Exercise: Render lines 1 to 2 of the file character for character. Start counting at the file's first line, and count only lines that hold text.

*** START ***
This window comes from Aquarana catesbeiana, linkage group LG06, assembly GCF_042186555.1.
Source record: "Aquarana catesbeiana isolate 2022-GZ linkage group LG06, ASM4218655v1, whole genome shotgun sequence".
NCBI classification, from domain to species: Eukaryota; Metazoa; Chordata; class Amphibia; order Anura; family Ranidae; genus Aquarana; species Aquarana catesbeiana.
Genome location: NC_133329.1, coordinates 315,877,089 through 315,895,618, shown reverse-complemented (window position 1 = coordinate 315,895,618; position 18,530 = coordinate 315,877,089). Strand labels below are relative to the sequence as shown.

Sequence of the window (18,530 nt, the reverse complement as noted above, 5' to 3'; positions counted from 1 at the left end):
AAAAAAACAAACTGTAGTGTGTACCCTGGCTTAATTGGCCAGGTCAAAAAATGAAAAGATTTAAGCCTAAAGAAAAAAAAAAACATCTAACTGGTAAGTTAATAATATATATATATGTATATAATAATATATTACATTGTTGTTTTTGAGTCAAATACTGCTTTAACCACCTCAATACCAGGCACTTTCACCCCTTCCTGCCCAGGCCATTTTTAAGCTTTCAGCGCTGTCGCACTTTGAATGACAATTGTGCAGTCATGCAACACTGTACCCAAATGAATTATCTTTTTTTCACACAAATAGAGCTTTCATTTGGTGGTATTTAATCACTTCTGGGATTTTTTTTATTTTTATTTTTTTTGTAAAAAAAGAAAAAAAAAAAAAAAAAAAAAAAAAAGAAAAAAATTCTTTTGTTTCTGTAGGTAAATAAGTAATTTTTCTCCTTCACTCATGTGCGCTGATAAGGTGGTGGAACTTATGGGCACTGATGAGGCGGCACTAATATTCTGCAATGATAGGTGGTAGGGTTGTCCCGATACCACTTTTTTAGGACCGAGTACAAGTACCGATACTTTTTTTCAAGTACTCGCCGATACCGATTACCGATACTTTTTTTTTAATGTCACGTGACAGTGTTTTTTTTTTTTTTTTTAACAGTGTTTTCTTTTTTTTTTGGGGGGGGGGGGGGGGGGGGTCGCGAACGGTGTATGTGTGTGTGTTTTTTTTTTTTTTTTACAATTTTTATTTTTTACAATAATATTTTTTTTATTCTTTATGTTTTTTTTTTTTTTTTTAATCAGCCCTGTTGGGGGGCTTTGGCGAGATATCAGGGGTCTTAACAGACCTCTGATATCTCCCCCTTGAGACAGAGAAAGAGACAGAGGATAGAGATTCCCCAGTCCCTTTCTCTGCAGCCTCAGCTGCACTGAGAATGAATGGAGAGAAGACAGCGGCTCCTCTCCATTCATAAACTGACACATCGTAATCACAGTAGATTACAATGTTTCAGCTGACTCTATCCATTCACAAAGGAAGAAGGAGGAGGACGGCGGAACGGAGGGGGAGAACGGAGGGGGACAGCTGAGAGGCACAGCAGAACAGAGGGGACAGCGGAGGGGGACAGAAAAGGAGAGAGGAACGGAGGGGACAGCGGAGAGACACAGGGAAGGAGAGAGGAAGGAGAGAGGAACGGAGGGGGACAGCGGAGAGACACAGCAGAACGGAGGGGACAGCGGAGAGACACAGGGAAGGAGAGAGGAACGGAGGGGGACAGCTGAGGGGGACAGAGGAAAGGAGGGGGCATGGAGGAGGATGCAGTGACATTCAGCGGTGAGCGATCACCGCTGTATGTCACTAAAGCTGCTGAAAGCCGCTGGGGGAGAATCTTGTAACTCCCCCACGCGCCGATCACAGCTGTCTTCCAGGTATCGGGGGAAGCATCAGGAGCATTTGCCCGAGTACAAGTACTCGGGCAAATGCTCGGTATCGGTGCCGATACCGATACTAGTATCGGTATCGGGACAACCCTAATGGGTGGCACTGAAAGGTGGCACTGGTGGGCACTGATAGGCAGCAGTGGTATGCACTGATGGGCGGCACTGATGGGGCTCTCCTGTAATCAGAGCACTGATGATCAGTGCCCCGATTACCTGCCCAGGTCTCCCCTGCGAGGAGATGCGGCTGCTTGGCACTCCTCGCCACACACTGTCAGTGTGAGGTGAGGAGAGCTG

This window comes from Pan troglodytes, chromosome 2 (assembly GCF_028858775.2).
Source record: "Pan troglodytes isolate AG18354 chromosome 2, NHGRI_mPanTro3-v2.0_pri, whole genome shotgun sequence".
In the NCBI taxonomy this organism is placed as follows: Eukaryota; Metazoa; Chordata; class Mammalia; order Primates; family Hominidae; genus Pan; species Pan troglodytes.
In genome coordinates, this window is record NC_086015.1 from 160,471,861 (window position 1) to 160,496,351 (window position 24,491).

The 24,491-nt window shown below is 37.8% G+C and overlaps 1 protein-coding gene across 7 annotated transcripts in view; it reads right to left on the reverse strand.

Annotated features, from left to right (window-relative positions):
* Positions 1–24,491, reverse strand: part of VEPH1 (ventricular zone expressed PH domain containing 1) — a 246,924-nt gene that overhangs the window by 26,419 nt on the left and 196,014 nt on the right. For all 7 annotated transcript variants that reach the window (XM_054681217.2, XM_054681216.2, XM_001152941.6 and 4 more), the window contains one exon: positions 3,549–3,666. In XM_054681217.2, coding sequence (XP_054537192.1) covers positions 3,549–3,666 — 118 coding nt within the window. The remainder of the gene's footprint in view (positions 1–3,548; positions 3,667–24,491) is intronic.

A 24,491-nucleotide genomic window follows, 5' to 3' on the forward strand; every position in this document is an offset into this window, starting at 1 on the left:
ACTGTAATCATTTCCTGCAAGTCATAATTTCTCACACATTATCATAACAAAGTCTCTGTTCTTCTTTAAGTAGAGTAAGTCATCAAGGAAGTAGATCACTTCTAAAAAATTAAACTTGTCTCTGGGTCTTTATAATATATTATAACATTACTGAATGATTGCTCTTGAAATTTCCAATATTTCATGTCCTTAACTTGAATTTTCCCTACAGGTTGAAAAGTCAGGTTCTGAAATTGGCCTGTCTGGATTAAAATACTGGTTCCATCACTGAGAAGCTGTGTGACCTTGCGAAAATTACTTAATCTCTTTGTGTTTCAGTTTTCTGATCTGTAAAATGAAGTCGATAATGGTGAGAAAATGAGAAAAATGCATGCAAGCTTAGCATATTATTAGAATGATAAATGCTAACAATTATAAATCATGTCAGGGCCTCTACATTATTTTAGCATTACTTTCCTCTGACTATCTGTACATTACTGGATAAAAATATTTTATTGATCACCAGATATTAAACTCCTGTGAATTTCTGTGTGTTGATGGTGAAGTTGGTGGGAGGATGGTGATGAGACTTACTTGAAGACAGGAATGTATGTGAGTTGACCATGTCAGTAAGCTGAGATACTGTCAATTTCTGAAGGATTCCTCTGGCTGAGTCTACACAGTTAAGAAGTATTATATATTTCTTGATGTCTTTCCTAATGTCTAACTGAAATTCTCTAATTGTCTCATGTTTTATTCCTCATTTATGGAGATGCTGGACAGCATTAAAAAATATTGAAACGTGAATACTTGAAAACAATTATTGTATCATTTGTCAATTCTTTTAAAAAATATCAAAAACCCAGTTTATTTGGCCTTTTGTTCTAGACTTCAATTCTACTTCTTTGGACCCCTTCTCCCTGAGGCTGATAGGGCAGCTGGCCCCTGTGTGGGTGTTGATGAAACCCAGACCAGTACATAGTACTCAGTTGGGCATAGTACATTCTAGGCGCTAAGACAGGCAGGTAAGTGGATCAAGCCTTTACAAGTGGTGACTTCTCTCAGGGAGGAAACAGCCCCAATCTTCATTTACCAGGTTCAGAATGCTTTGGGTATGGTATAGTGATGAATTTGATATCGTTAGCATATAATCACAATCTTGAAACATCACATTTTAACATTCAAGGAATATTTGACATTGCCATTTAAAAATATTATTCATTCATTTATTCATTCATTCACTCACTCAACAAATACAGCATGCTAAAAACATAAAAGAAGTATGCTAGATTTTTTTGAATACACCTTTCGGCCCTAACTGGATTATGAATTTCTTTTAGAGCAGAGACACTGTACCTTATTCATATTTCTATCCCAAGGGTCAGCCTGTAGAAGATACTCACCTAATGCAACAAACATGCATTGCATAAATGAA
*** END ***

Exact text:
This window comes from Aquarana catesbeiana, linkage group LG06, assembly GCF_042186555.1.
Source record: "Aquarana catesbeiana isolate 2022-GZ linkage group LG06, ASM4218655v1, whole genome shotgun sequence".